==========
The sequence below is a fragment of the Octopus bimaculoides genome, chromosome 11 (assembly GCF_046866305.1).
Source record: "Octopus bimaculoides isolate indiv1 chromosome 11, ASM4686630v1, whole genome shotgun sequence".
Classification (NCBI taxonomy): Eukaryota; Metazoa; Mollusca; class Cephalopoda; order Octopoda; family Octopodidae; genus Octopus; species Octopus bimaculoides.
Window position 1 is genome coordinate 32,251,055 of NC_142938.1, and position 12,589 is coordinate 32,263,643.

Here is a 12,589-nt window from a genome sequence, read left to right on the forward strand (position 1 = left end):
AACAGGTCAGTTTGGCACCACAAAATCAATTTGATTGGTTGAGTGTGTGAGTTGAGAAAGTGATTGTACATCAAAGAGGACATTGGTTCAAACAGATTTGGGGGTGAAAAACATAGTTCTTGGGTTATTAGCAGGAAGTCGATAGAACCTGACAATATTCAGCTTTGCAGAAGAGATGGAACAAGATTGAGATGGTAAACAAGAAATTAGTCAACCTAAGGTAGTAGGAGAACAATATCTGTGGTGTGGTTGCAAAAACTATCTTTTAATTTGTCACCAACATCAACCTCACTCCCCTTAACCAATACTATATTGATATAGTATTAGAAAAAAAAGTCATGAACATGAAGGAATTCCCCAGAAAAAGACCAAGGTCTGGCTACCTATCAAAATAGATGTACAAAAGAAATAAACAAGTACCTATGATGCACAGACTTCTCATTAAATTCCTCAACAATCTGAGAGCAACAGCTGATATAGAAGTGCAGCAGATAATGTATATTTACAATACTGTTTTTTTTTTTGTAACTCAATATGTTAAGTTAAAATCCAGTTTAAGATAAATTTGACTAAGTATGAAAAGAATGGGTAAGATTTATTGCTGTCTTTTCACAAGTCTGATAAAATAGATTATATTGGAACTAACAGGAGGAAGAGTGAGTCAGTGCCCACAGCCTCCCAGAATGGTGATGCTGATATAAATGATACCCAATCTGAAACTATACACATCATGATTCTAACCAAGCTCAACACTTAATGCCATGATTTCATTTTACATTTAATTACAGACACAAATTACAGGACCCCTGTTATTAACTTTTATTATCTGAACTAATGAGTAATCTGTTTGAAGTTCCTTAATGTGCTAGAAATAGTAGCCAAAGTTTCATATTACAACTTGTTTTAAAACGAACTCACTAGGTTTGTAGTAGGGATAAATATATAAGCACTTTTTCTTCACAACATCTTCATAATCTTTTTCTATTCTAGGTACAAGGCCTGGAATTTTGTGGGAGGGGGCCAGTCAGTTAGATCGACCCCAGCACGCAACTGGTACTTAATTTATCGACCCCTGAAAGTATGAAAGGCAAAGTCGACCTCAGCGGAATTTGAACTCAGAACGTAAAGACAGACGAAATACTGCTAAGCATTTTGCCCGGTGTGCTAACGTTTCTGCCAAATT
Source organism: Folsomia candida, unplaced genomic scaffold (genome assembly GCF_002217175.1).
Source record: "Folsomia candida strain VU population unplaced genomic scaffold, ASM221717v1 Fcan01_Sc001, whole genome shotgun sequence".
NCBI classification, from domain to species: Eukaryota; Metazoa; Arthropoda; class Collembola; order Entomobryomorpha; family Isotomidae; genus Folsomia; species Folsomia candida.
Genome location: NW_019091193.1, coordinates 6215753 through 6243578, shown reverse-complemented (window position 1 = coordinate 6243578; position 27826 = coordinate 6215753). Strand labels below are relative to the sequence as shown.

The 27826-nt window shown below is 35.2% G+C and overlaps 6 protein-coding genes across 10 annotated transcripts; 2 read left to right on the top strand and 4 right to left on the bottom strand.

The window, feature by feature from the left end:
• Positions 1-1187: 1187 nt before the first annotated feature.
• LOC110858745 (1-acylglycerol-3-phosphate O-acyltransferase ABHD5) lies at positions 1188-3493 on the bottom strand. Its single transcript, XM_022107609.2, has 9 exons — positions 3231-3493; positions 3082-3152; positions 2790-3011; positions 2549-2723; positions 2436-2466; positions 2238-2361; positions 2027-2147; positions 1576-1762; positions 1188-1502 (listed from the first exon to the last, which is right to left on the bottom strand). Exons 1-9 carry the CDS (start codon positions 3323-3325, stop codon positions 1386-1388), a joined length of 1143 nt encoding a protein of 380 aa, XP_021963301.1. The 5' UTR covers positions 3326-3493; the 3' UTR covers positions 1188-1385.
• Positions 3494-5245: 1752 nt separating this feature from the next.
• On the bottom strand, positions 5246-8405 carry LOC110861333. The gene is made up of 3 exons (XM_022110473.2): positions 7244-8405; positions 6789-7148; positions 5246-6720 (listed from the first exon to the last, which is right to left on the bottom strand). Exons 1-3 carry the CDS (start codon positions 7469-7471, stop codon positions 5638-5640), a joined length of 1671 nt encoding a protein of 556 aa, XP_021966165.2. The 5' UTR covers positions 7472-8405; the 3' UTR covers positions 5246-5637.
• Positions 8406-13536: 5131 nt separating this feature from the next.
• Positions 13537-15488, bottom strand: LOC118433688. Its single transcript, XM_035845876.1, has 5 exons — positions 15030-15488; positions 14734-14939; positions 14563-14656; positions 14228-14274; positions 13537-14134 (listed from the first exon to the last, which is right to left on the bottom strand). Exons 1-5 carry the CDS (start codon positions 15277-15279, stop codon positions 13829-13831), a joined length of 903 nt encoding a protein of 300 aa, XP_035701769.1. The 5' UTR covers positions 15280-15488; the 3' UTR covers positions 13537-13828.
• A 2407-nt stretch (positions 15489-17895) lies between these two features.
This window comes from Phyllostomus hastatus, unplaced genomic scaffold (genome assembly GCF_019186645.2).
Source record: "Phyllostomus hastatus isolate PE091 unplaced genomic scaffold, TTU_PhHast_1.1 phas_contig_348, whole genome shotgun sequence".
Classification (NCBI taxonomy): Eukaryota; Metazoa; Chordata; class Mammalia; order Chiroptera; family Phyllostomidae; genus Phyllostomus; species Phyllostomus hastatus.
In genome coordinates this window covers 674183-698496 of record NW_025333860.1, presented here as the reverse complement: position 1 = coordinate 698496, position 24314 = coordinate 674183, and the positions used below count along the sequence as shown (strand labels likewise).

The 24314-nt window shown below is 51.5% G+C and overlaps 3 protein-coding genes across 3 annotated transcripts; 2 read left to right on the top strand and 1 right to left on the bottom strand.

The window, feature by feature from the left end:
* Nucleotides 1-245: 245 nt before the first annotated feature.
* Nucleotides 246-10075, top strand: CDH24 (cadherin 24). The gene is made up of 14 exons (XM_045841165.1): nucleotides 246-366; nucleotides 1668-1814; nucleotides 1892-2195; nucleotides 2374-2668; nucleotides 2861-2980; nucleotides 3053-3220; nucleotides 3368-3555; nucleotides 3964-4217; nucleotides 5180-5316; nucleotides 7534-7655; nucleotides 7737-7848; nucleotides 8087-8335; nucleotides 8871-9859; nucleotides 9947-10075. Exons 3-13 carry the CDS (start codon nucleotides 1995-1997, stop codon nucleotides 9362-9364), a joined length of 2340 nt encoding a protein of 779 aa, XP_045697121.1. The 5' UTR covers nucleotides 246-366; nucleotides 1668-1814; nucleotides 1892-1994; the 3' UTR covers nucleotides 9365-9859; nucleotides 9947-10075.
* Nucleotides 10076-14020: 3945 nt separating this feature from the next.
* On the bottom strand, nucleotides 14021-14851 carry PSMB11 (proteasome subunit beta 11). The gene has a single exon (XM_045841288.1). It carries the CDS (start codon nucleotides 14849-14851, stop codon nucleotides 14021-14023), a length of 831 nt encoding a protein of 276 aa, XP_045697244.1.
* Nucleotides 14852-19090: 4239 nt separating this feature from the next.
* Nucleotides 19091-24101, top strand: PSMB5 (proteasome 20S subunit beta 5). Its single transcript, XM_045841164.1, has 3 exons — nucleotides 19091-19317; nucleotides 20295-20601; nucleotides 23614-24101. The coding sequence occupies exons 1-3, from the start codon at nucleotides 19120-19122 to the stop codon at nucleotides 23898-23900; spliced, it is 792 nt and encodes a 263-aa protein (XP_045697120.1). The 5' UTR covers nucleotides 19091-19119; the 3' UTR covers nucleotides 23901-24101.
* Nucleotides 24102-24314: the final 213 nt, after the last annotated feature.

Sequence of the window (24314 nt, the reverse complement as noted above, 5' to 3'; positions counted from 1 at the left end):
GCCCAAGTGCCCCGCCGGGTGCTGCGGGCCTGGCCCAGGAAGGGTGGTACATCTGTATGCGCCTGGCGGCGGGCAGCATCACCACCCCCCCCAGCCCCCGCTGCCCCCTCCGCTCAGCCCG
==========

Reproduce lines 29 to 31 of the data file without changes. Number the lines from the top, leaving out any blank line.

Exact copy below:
* On the bottom strand, nucleotides 14021-14851 carry PSMB11 (proteasome subunit beta 11). The gene has a single exon (XM_045841288.1). It carries the CDS (start codon nucleotides 14849-14851, stop codon nucleotides 14021-14023), a length of 831 nt encoding a protein of 276 aa, XP_045697244.1.
* Nucleotides 14852-19090: 4239 nt separating this feature from the next.
* Nucleotides 19091-24101, top strand: PSMB5 (proteasome 20S subunit beta 5). Its single transcript, XM_045841164.1, has 3 exons — nucleotides 19091-19317; nucleotides 20295-20601; nucleotides 23614-24101. The coding sequence occupies exons 1-3, from the start codon at nucleotides 19120-19122 to the stop codon at nucleotides 23898-23900; spliced, it is 792 nt and encodes a 263-aa protein (XP_045697120.1). The 5' UTR covers nucleotides 19091-19119; the 3' UTR covers nucleotides 23901-24101.